Soapmaking in Palestine’s West Bank


We don’t often think about where our soap comes from (unless we’re buying the rad soap from the folks over at Bathing Culture), and we especially don’t think about how it used to be made, before factories and industrialization. But lucky for our curious minds, there are still traditional soap makers in other parts of the world, and double lucky: they’re filming it for us. 

Nabulsi soap is a traditional soap that has been made in the same way for centuries in the old quarter of Nablus, Palestine.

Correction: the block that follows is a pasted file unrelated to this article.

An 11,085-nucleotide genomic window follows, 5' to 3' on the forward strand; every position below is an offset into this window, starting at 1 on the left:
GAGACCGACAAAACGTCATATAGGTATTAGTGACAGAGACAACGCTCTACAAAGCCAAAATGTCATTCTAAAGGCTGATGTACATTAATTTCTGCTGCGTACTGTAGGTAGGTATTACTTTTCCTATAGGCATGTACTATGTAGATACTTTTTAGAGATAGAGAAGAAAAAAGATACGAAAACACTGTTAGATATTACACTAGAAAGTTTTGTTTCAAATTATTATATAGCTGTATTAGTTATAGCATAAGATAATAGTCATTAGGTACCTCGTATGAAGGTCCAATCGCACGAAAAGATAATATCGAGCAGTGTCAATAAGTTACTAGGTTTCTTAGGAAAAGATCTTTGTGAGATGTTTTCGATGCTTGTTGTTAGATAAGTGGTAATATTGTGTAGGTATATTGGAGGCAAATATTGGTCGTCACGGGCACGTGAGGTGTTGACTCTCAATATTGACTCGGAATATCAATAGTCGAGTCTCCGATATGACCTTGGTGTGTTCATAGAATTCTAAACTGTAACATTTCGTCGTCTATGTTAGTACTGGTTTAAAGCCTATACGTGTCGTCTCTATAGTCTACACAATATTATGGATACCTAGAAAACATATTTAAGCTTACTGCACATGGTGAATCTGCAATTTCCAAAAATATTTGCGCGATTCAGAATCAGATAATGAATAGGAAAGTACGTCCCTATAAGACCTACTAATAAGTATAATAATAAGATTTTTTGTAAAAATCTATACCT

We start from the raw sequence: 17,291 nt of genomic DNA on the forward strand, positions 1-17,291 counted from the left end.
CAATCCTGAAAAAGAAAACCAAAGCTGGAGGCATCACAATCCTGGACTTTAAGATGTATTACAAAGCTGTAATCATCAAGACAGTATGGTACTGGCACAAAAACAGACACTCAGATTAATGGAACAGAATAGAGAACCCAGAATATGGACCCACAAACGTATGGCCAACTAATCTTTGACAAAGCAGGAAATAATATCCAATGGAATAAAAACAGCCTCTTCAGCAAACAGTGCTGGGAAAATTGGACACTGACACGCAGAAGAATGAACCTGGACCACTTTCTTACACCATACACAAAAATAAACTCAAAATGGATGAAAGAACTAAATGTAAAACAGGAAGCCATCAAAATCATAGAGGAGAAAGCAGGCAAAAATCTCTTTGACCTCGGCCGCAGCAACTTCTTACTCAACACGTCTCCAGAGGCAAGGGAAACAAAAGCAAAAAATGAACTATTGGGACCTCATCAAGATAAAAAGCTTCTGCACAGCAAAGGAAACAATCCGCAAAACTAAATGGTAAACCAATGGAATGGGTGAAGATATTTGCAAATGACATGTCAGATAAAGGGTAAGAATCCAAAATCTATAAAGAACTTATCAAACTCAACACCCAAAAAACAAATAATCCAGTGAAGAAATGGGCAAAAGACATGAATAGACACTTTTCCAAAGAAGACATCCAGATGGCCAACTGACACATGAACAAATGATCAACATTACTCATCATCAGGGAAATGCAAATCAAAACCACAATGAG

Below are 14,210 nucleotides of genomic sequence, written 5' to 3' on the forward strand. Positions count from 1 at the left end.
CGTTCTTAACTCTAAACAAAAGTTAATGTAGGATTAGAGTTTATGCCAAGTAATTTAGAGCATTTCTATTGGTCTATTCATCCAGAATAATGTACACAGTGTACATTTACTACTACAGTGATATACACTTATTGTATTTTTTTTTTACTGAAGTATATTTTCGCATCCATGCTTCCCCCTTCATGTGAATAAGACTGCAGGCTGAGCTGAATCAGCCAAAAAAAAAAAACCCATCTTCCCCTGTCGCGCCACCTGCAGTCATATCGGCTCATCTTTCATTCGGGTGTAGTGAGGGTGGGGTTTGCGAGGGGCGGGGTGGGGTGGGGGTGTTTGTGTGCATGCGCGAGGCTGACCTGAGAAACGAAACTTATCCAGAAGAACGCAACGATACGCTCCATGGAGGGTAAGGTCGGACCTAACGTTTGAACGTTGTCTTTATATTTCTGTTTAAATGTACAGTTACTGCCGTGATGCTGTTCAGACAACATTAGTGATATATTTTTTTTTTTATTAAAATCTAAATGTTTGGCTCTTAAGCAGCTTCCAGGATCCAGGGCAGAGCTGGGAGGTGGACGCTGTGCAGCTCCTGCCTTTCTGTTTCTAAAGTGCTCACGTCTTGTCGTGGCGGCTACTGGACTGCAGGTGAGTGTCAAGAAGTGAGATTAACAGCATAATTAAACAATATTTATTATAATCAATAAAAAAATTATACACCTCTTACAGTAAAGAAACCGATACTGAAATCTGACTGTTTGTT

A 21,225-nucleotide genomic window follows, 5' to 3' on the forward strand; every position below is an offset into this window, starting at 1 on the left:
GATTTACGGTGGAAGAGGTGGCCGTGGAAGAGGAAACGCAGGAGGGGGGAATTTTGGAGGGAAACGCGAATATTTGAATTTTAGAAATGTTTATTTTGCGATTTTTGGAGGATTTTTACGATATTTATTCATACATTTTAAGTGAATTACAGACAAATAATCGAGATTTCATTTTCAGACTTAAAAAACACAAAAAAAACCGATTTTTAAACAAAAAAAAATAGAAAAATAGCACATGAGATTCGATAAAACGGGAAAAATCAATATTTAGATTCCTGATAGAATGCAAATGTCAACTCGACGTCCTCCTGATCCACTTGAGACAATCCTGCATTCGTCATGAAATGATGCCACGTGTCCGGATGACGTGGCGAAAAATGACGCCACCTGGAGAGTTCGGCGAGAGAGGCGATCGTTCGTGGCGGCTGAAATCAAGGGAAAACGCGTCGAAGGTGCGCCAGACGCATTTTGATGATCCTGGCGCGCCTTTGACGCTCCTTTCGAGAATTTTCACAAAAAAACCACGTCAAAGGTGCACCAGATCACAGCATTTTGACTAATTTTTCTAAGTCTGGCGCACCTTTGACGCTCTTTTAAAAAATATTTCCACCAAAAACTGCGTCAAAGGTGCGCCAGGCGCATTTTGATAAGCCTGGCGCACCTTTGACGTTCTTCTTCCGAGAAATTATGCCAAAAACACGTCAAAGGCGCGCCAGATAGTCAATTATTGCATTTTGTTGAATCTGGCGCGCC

Made from olive oil, water, and an alkaline compound, it's considered one of the finest soaps in the world. Reaching a manufacturable scale in the 14th century, Nabulsi soap was at the time traded all over the world (even Queen Elizabeth of England was purportedly a fan). By 1907 the factories were producing over 5,000 pounds of soap annually, but this would soon taper off due to natural and man-made disasters, and destruction in the region.

Only a few traditional factories still exist.